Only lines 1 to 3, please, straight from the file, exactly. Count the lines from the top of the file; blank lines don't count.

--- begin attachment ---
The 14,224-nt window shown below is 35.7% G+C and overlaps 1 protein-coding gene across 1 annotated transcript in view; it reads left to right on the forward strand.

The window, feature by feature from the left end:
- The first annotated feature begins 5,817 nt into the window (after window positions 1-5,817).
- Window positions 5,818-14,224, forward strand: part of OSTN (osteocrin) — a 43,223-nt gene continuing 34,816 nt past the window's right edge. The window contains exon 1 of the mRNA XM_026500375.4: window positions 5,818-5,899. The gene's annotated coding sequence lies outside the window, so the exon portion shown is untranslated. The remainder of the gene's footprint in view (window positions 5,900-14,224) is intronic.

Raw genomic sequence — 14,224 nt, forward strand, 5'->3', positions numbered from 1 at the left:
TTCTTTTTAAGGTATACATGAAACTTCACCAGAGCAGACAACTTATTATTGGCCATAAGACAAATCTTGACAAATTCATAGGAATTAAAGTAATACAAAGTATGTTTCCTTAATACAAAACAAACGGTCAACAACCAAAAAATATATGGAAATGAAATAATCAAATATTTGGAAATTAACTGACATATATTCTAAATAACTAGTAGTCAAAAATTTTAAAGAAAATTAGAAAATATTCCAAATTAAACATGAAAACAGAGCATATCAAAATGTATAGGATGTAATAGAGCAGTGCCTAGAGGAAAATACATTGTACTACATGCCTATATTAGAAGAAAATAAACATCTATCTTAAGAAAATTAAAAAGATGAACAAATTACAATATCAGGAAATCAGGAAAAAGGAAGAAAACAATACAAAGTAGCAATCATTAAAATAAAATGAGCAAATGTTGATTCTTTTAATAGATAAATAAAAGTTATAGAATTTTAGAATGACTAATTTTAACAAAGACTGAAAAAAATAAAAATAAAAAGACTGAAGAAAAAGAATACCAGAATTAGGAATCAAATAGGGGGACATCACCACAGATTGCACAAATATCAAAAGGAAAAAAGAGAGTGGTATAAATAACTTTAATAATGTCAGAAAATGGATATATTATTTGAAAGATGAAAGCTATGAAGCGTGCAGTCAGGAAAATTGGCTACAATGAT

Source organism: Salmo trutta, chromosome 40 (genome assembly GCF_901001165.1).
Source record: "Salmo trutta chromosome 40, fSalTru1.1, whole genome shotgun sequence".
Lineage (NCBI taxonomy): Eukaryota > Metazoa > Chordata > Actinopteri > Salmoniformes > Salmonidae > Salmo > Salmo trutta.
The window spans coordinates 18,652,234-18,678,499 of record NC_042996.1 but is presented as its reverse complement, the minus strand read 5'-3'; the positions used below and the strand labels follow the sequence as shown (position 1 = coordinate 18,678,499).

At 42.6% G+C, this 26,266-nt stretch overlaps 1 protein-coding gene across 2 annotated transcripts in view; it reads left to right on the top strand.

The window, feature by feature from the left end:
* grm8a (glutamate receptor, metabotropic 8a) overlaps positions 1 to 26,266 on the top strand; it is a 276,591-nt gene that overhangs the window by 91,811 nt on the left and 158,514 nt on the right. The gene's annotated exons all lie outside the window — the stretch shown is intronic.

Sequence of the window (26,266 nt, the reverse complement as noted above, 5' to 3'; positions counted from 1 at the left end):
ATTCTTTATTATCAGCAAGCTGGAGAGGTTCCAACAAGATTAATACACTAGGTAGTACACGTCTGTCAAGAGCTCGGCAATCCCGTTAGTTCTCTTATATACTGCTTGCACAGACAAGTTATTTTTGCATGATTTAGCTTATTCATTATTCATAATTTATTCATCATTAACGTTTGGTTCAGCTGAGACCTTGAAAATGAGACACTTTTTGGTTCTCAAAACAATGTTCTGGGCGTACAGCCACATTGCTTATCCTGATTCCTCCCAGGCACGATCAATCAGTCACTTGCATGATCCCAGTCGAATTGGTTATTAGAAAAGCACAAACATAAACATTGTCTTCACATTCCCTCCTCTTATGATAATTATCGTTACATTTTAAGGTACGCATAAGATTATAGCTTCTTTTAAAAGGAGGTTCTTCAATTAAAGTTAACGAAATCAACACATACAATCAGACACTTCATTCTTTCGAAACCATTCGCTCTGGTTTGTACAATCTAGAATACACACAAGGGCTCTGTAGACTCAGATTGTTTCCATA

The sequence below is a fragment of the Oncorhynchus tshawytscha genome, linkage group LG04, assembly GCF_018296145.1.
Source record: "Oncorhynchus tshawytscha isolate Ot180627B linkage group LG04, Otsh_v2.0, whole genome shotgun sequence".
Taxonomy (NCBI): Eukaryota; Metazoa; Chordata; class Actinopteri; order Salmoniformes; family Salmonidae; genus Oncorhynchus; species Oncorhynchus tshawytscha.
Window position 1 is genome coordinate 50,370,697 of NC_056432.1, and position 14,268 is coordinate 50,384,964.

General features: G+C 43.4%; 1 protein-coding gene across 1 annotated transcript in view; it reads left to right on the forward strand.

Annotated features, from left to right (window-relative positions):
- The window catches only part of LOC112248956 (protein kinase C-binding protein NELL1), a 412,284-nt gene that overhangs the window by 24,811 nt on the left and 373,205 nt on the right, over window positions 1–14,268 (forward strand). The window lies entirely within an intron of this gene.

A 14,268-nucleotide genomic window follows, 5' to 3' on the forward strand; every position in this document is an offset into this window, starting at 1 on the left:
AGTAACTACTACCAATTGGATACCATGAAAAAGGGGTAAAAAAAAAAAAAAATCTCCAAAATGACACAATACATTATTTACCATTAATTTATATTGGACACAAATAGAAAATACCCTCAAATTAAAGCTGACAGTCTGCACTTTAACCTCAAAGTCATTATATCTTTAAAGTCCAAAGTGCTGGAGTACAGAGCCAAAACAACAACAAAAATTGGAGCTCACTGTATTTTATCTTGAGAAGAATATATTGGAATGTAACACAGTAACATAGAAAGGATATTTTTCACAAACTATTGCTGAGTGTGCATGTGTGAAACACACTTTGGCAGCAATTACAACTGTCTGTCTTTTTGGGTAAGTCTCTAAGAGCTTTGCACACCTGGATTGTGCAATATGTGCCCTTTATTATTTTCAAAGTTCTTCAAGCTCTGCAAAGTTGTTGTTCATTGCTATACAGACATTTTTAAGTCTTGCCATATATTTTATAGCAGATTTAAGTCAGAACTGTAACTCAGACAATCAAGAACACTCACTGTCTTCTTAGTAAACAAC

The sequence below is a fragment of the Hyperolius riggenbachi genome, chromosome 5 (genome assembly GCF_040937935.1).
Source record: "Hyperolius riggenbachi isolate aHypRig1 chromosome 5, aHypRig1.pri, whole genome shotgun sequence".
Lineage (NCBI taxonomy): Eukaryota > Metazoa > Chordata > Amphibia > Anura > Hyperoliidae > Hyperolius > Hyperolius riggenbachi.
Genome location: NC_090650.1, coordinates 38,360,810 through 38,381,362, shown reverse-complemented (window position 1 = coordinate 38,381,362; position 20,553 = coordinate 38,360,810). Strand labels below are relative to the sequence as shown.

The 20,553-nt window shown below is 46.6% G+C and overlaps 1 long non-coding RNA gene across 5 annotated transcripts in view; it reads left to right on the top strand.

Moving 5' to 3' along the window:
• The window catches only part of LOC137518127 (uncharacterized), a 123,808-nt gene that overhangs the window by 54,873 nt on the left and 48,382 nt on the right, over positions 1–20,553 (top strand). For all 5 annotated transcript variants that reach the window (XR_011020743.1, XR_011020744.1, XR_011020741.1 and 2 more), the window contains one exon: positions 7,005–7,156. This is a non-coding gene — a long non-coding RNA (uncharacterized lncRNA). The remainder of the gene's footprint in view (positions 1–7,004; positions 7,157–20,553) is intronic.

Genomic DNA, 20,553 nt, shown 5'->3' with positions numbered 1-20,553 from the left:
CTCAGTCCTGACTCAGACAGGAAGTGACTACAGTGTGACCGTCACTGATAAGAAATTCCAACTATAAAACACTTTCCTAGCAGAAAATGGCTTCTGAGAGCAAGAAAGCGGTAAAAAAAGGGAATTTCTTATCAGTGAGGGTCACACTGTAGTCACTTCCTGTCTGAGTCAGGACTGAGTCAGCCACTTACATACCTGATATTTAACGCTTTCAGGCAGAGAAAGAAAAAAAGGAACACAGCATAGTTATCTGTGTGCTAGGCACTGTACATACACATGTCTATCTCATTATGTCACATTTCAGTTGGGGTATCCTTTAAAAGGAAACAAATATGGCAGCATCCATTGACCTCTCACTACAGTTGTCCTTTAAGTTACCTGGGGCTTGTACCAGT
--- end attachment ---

The 14,224-nt window shown below is 35.7% G+C and overlaps 1 protein-coding gene across 1 annotated transcript in view; it reads left to right on the forward strand.

The window, feature by feature from the left end:
- The first annotated feature begins 5,817 nt into the window (after window positions 1-5,817).